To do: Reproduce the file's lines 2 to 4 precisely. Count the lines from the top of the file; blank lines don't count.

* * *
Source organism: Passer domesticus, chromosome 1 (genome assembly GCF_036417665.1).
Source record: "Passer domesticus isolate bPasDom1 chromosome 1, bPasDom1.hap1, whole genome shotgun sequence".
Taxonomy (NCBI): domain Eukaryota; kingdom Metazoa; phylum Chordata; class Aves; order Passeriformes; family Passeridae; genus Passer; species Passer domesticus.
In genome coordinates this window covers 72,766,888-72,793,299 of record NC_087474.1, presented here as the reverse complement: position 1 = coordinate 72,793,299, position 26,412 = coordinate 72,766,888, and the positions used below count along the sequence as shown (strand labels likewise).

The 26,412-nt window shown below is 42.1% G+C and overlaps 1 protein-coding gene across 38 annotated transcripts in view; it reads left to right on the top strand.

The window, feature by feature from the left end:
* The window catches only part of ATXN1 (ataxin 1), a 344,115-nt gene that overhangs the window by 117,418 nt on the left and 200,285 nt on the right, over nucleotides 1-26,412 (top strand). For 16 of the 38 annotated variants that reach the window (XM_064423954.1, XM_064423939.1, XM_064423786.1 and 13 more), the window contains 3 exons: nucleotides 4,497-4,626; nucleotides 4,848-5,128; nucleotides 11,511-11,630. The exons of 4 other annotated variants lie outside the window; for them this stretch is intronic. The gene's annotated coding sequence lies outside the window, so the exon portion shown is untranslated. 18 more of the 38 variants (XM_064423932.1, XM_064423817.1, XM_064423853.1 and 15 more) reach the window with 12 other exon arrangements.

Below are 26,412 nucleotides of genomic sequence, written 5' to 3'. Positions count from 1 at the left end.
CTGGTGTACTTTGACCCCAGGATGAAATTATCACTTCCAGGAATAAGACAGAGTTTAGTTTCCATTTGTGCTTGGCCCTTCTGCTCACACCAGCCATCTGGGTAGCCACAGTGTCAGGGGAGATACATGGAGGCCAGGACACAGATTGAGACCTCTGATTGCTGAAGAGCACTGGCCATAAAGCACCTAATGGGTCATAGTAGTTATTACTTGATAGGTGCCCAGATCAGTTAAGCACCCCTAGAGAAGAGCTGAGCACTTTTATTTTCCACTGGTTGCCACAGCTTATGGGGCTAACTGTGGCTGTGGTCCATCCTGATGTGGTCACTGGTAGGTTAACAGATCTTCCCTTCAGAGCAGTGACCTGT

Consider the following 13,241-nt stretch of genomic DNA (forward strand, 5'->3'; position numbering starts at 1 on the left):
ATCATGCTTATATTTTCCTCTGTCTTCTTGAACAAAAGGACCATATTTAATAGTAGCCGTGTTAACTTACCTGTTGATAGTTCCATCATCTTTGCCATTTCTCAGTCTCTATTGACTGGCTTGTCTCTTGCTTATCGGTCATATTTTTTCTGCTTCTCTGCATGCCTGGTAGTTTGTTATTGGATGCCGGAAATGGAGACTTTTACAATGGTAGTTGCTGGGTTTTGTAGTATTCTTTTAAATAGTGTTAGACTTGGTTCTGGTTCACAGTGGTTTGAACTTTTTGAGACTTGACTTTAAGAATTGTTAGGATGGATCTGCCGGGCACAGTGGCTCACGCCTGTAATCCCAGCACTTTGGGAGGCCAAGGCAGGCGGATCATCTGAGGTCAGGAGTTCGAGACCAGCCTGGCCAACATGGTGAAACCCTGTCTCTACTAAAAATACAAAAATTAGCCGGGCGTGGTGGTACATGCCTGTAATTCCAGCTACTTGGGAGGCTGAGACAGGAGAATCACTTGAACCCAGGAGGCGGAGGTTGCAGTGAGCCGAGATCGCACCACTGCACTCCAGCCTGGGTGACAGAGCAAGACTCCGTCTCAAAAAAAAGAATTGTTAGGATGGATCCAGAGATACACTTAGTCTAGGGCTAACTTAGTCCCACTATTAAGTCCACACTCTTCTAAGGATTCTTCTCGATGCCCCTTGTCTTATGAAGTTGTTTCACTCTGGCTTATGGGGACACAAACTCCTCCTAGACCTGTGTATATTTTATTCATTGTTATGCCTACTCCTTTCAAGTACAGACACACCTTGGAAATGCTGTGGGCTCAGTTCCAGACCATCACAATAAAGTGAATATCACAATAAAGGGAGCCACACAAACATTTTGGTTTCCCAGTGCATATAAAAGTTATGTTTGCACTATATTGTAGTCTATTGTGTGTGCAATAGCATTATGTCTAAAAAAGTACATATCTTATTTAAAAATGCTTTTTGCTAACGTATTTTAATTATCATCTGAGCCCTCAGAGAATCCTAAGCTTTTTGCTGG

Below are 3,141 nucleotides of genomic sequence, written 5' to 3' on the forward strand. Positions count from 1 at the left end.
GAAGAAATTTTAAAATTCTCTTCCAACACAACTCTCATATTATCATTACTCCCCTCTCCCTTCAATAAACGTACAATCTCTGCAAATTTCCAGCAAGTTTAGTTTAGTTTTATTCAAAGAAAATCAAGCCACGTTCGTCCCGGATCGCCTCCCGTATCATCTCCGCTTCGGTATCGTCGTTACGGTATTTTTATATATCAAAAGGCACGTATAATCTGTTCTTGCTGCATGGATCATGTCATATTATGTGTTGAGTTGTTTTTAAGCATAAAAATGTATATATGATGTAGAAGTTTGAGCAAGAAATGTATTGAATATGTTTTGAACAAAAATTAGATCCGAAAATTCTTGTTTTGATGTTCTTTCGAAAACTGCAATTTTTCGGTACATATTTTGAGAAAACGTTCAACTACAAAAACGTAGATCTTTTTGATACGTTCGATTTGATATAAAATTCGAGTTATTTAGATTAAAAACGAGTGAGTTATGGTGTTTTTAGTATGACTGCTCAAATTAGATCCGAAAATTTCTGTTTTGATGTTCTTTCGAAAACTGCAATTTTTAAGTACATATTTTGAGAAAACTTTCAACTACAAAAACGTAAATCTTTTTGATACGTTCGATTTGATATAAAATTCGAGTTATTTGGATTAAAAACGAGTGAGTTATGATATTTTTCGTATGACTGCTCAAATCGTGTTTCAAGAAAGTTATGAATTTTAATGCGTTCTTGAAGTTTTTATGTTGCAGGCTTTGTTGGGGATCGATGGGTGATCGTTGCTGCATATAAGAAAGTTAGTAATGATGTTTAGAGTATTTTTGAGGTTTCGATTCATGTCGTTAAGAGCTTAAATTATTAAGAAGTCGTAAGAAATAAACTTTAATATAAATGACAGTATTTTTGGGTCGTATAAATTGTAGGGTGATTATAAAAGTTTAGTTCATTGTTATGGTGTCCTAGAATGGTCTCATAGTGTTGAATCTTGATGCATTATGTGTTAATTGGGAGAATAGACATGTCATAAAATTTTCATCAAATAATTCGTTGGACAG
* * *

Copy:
Source record: "Passer domesticus isolate bPasDom1 chromosome 1, bPasDom1.hap1, whole genome shotgun sequence".
Taxonomy (NCBI): domain Eukaryota; kingdom Metazoa; phylum Chordata; class Aves; order Passeriformes; family Passeridae; genus Passer; species Passer domesticus.
In genome coordinates this window covers 72,766,888-72,793,299 of record NC_087474.1, presented here as the reverse complement: position 1 = coordinate 72,793,299, position 26,412 = coordinate 72,766,888, and the positions used below count along the sequence as shown (strand labels likewise).